Classes finished, and then the final papers came in, and I wanted to finish with those so I could leave for Home State so I crammed in grading, submitting final grades and packing into much too short a time frame, but I was on the road before the end of finals week.

And I didn’t realize how much I wanted to get the heck out of dodge until I was on the road.  I could practically feel the weight dropping off my shoulders as I looked in the rearview mirror. It wasn’t a bad semester, by any means, but it was a long one and, evidently, I was over it.  Luckily, I had a nice day to make the (very long) drive, with good tunes playing and the sunroof open, so the 11 hours passed pretty easily.  (Yes, I said 11 hours.)

Being a grown-up, I decided I could, indeed, stay at Cool Friend’s house while I was there: best decision ever. I enjoyed my time with the family so much more; the distance allowed me to physically and metaphorically separate myself from the usual angst.  I spent time with my parents, my sister, my nieces; we celebrated Mother’s Day; we had some meals together – all very nice. I know some feelings were hurt that I wasn’t around more, which makes my resolve rather crumbly, even though I know it was better all round.

Staying with Cool Friend was, as expected, cool.  She has a comfy guest room with a separate bath; I brought all my usual toiletries to leave for future visits; I knew where the spare key was located.  It was nice to wake up when I heard her start the coffeepot and wander into the kitchen for some conversation before starting the day.  Her husband is, thankfully, most welcoming; he understands the situation but we also enjoy each other’s company, so sitting down for a meal or hanging about the kitchen late at night doesn’t feel intrusive.  I did my best to make myself scarce frequently, though, so I didn’t wear out my welcome.

Staying with Cool Friend also gave me easier access to TA.  His schedule is tricky, between work and kids, so we basically steal a few hours here and a few hours there.  It’s not the best arrangement but it’s what we have.  We did manage to spend two nights together, which was lovely – and not just for the expected reason.  It was nice to curl up on the sofa and talk or watch a movie without a ticking clock; those normal interactions are just as welcome as the more physical ones. Well, okay, maybe not “just” but almost equally. :)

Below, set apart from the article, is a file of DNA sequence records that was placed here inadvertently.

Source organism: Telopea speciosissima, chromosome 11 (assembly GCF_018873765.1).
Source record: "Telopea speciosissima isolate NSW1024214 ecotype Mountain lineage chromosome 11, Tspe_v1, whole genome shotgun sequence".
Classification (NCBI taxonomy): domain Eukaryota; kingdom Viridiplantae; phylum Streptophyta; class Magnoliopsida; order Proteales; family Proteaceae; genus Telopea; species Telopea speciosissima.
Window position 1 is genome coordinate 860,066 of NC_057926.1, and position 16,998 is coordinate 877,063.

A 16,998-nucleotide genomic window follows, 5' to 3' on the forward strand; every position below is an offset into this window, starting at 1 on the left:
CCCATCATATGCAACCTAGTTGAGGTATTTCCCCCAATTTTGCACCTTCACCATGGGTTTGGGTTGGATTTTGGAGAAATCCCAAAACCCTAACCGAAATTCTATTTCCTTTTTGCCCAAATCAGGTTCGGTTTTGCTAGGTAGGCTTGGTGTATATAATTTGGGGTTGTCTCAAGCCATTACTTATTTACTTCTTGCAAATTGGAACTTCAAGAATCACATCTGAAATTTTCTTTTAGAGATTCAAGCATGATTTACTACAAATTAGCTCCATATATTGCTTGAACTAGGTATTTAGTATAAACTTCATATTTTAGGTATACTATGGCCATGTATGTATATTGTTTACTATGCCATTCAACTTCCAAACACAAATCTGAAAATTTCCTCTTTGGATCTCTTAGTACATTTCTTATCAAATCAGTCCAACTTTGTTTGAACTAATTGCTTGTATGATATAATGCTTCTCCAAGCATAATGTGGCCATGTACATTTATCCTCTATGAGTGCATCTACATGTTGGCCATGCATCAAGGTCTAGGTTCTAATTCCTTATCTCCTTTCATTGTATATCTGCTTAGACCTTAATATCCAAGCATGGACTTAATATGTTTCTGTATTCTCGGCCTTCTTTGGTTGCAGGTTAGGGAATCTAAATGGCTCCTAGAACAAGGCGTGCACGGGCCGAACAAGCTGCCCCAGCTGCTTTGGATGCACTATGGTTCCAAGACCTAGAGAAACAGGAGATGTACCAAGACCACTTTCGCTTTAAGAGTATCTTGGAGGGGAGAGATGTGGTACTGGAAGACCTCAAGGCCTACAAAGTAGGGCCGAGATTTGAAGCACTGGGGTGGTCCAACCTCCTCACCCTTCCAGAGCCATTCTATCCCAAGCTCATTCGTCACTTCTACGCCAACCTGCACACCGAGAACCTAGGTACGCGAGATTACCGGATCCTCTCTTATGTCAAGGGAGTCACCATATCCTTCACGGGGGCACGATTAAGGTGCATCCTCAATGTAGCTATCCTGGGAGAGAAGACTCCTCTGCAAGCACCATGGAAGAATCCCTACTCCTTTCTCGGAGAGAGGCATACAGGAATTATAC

Cool Friend and I both celebrated birthdays while I was in Home State, so we had fun, large and small.  The two of us took an overnight trip, which included visiting an historic site, having a great meal with lots of wine, enjoying some scenic views and doing a fair amount of shopping.  We both came away with some new clothes that I can’t wait to wear this summer.  The four of us also went out for a nice dinner – as in, we dressed to the nines, took pictures in the garden and enjoyed a delicious meal with multiple bottles of wine. We looked pretty darn good!  I finally had a chance to wear my silver dress – with black three-inch heels and seriously red lipstick – and even I’ll admit I was smoking.  It was beyond unfortunate that TA had to get back home after dinner to relieve the babysitter!

I stayed for a week, then hit the road to make it back for some meetings, a college event and graduation.  If I hadn’t been involved in the event, I might have begged off everything else, but I’m glad I didn’t; it’s always fun to see the happy graduates and wish them well on their big day.  Then, I slept.  A lot.  Because I was freaking exhausted.

This week, it’s back to a normal working schedule.  We’re having a program “retreat” most of this week to work on some things that required more than an hour here or there during the semester – good work but mentally tiring.  I’m trying to clean out my inbox so I can focus on the things that really need my attention when the program work is done: providing feedback on the chapters for my book, drafting out my two presentations for a conference later this summer, revising a neglected manuscript. The home stuff needs attention, too – some spring cleaning, reorganizing closets, packing up old clothes, cleaning out flowerbeds – but that’s really second priority.  I need to work, work, work.

Because I’m headed back to Home State in a few weeks.  The work will go with me, and I really will need to spend some time with the computer, but the goal is spending more time with TA.  He’ll be out of school, with a relatively flexible schedule, so we’re hoping to surpass two-hour interactions this time.  The kids are still a factor, and that will need to be worked around, but all things are possible with the right incentive!

the verdict: not meet